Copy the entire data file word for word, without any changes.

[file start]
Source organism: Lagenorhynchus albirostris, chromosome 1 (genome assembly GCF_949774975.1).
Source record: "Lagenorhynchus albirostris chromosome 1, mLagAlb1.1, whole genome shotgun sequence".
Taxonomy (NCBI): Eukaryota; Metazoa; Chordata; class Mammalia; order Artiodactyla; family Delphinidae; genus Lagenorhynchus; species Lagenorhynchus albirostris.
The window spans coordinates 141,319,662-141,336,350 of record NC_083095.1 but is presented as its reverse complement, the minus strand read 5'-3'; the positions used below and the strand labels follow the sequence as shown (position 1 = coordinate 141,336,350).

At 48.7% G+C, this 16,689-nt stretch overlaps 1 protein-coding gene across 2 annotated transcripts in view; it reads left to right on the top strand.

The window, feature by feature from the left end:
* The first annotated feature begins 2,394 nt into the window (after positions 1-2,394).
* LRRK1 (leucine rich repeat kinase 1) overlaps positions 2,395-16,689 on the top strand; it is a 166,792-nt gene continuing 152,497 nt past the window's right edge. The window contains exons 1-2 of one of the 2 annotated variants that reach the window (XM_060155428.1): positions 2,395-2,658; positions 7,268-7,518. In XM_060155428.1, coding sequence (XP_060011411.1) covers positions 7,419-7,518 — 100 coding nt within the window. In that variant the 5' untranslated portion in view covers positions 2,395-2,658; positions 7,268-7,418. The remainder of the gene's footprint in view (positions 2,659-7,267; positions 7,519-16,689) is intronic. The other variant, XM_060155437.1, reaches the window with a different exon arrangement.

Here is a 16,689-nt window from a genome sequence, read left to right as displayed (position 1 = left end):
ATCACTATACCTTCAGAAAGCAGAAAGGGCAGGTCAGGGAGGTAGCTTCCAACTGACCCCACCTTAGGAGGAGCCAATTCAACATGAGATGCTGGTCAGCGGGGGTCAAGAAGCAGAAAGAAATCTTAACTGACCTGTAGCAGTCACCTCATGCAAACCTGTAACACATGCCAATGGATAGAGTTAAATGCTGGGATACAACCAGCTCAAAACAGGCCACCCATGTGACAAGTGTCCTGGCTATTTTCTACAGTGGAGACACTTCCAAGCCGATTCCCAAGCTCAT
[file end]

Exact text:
Source organism: Lagenorhynchus albirostris, chromosome 1 (genome assembly GCF_949774975.1).
Source record: "Lagenorhynchus albirostris chromosome 1, mLagAlb1.1, whole genome shotgun sequence".
Taxonomy (NCBI): Eukaryota; Metazoa; Chordata; class Mammalia; order Artiodactyla; family Delphinidae; genus Lagenorhynchus; species Lagenorhynchus albirostris.
The window spans coordinates 141,319,662-141,336,350 of record NC_083095.1 but is presented as its reverse complement, the minus strand read 5'-3'; the positions used below and the strand labels follow the sequence as shown (position 1 = coordinate 141,336,350).

At 48.7% G+C, this 16,689-nt stretch overlaps 1 protein-coding gene across 2 annotated transcripts in view; it reads left to right on the top strand.

The window, feature by feature from the left end:
* The first annotated feature begins 2,394 nt into the window (after positions 1-2,394).
* LRRK1 (leucine rich repeat kinase 1) overlaps positions 2,395-16,689 on the top strand; it is a 166,792-nt gene continuing 152,497 nt past the window's right edge. The window contains exons 1-2 of one of the 2 annotated variants that reach the window (XM_060155428.1): positions 2,395-2,658; positions 7,268-7,518. In XM_060155428.1, coding sequence (XP_060011411.1) covers positions 7,419-7,518 — 100 coding nt within the window. In that variant the 5' untranslated portion in view covers positions 2,395-2,658; positions 7,268-7,418. The remainder of the gene's footprint in view (positions 2,659-7,267; positions 7,519-16,689) is intronic. The other variant, XM_060155437.1, reaches the window with a different exon arrangement.

Here is a 16,689-nt window from a genome sequence, read left to right as displayed (position 1 = left end):
ATCACTATACCTTCAGAAAGCAGAAAGGGCAGGTCAGGGAGGTAGCTTCCAACTGACCCCACCTTAGGAGGAGCCAATTCAACATGAGATGCTGGTCAGCGGGGGTCAAGAAGCAGAAAGAAATCTTAACTGACCTGTAGCAGTCACCTCATGCAAACCTGTAACACATGCCAATGGATAGAGTTAAATGCTGGGATACAACCAGCTCAAAACAGGCCACCCATGTGACAAGTGTCCTGGCTATTTTCTACAGTGGAGACACTTCCAAGCCGATTCCCAAGCTCAT